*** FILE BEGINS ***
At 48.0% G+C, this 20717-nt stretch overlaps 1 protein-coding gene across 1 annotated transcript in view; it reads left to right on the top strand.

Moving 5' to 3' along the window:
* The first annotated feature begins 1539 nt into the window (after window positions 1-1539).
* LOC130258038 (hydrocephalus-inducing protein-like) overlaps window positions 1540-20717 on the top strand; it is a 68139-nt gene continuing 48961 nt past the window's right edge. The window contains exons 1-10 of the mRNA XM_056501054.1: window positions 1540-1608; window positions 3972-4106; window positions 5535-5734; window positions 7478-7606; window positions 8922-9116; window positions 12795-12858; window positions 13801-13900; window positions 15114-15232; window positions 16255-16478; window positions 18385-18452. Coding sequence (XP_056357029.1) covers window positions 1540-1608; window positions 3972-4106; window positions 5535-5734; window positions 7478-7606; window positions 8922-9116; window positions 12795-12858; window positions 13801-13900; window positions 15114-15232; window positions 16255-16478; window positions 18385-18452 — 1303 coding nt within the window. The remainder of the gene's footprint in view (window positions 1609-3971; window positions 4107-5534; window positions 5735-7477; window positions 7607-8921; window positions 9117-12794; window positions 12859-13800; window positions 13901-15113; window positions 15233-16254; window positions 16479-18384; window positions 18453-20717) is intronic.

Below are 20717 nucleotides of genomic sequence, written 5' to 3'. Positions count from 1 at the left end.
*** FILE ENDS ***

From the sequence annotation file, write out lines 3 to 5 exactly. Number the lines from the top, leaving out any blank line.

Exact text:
* The first annotated feature begins 1539 nt into the window (after window positions 1-1539).
* LOC130258038 (hydrocephalus-inducing protein-like) overlaps window positions 1540-20717 on the top strand; it is a 68139-nt gene continuing 48961 nt past the window's right edge. The window contains exons 1-10 of the mRNA XM_056501054.1: window positions 1540-1608; window positions 3972-4106; window positions 5535-5734; window positions 7478-7606; window positions 8922-9116; window positions 12795-12858; window positions 13801-13900; window positions 15114-15232; window positions 16255-16478; window positions 18385-18452. Coding sequence (XP_056357029.1) covers window positions 1540-1608; window positions 3972-4106; window positions 5535-5734; window positions 7478-7606; window positions 8922-9116; window positions 12795-12858; window positions 13801-13900; window positions 15114-15232; window positions 16255-16478; window positions 18385-18452 — 1303 coding nt within the window. The remainder of the gene's footprint in view (window positions 1609-3971; window positions 4107-5534; window positions 5735-7477; window positions 7607-8921; window positions 9117-12794; window positions 12859-13800; window positions 13901-15113; window positions 15233-16254; window positions 16479-18384; window positions 18453-20717) is intronic.

Below are 20717 nucleotides of genomic sequence, written 5' to 3'. Positions count from 1 at the left end.